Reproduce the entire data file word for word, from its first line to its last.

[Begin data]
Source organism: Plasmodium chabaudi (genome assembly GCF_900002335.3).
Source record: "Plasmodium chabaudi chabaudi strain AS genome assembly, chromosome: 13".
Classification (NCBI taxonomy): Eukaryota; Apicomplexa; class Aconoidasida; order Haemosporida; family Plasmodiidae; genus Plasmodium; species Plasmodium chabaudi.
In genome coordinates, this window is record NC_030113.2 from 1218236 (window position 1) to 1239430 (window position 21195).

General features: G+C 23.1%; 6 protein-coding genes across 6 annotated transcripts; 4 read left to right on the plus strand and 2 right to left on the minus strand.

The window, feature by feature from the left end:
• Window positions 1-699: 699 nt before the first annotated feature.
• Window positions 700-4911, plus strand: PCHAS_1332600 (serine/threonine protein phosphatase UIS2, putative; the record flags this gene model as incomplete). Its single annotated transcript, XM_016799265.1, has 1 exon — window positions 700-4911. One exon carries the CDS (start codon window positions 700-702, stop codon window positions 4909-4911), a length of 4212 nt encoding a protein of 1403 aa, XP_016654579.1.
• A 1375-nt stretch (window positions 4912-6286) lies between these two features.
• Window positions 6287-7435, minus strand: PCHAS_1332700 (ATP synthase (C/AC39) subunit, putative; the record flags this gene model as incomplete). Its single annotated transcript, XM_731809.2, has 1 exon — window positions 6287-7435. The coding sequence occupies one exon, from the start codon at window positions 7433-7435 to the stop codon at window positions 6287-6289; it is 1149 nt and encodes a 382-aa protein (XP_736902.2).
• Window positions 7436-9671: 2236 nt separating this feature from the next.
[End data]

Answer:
Source organism: Plasmodium chabaudi (genome assembly GCF_900002335.3).
Source record: "Plasmodium chabaudi chabaudi strain AS genome assembly, chromosome: 13".
Classification (NCBI taxonomy): Eukaryota; Apicomplexa; class Aconoidasida; order Haemosporida; family Plasmodiidae; genus Plasmodium; species Plasmodium chabaudi.
In genome coordinates, this window is record NC_030113.2 from 1218236 (window position 1) to 1239430 (window position 21195).

General features: G+C 23.1%; 6 protein-coding genes across 6 annotated transcripts; 4 read left to right on the plus strand and 2 right to left on the minus strand.

The window, feature by feature from the left end:
• Window positions 1-699: 699 nt before the first annotated feature.
• Window positions 700-4911, plus strand: PCHAS_1332600 (serine/threonine protein phosphatase UIS2, putative; the record flags this gene model as incomplete). Its single annotated transcript, XM_016799265.1, has 1 exon — window positions 700-4911. One exon carries the CDS (start codon window positions 700-702, stop codon window positions 4909-4911), a length of 4212 nt encoding a protein of 1403 aa, XP_016654579.1.
• A 1375-nt stretch (window positions 4912-6286) lies between these two features.
• Window positions 6287-7435, minus strand: PCHAS_1332700 (ATP synthase (C/AC39) subunit, putative; the record flags this gene model as incomplete). Its single annotated transcript, XM_731809.2, has 1 exon — window positions 6287-7435. The coding sequence occupies one exon, from the start codon at window positions 7433-7435 to the stop codon at window positions 6287-6289; it is 1149 nt and encodes a 382-aa protein (XP_736902.2).
• Window positions 7436-9671: 2236 nt separating this feature from the next.